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Parents withdraw from inquiry into death of U.S. engineer Shane Todd

Rick and Mary Todd speak to Reuters during an interview at their temporary place of residence in Singapore May 22, 2013. REUTERS/Edgar Su
Rick and Mary Todd speak to Reuters during an interview at their temporary place of residence in Singapore May 22, 2013. REUTERS/Edgar Su

By Kevin Lim and Pedja Stanisic

SINGAPORE (Reuters) - The parents of an American engineer found dead in Singapore last year said on Wednesday they will not take part in the rest of a coroner's inquiry into his death, which they say was linked to a project involving the transfer of sensitive technology to China.

In a statement, Rick and Mary Todd said they had lost confidence in the system investigating the death of their 31-year-old son, Shane, who was found hanging from a door in his Singapore apartment last June.

"What has made us say that we can no longer stay here is the testimony from the beginning saying they are always only looking at suicide, never murder," Rick Todd told Reuters Television. "The outcome was pre-determined."

The parents did not appear in court on Wednesday, the day after a U.S. medical examiner they had hired retracted an earlier statement that Todd had been garroted.

Todd's parents believe he was murdered over what they said was his involvement in a project between Singapore's Institute of Microelectronics (IME) and Chinese telecommunications giant Huawei. Todd had previously worked for the institute.

During the inquiry, which began on May 13, Singapore government lawyers presented forensic reports that showed Todd died by hanging based on injuries around his neck.

Their findings were backed by two U.S. pathologists, who said the manner of death pointed to suicide. U.S. medical examiners, besides reporting on the injury, are also required to provide an opinion about the cause of death.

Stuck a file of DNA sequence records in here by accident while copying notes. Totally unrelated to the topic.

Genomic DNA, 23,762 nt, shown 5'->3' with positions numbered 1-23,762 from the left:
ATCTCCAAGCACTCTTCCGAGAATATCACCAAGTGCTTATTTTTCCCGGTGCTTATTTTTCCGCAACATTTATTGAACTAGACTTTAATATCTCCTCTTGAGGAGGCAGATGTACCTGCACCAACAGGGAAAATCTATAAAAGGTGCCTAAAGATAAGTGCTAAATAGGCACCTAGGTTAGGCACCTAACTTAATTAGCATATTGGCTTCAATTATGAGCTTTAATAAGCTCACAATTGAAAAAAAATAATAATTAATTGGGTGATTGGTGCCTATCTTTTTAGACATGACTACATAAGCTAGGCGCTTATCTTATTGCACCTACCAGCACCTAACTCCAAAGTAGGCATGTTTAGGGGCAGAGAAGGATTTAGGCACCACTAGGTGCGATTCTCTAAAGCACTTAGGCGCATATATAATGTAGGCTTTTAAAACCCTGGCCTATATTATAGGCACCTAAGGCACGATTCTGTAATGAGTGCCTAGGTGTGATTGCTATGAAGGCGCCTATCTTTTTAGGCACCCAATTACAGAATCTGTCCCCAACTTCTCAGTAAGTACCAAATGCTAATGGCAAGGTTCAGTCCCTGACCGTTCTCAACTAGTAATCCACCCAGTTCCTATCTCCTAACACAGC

Singapore's foreign minister, K. Shanmugam, said "the state is committed to presenting all of the evidence" and the conclusions would be left to the coroner to decide.

"We hope that they (the Todds) will take part but, if they don't, it is regrettable," Shanmugam, who is also the law minister, told a news conference. "All of this has come after their primary witness has withdrawn his statements."

The Todds walked out of the hearing on Tuesday after the presiding coroner refused their request to delay testimony by a witness so that they could go through it.

COURT OF PUBLIC OPINION

Todd's death has become a political issue, with Senator Max Baucus, who represents his home state of Montana, pressing for more American involvement in the investigation.

"Our next step from today is using the court of public opinion," Rick Todd said. "If our government wants to talk about industrial espionage and murder, we're more than willing to help."

Under Singapore law, a coroner's inquiry is needed for deaths that are not a result of illness. The state presents evidence and family members are allowed to question witnesses either directly or through their lawyers.

Edward Adelstein, the U.S. medical examiner hired by the Todds, said during cross-examination on Tuesday he based his earlier finding of garroting on photographs from the parents.

Testifying via Skype, Adelstein said he had not physically examined the body and changed his mind about the cause of death after reviewing evidence provided by Singapore authorities showing no signs of broken blood vessels in the neck that would have been consistent with strangulation by a wire or cord.

Adelstein insisted Todd was probably dead before he was hanged after being "tasered" or strangled in a "carotid armlock" but acknowledged he could not show any evidence to support that.

The Todds' belief their son was murdered stemmed from documents on a hard disk drive they said they found in his apartment. He had been researching an advanced semiconductor material called gallium nitride (GaN).

Both Todd's former employer IME and Huawei have said they did not proceed beyond initial discussions into a possible project involving GaN, which can be used in equipment ranging from mobile phone base stations to military radars.

Huawei has been blocked from some projects in Australia and is deemed a security risk by the U.S. Congress on the grounds that its equipment could be used for spying.

(Additional reporting by John O'Callaghan and Joyce Lim; Editing by Paul Tait and Robert Birsel)

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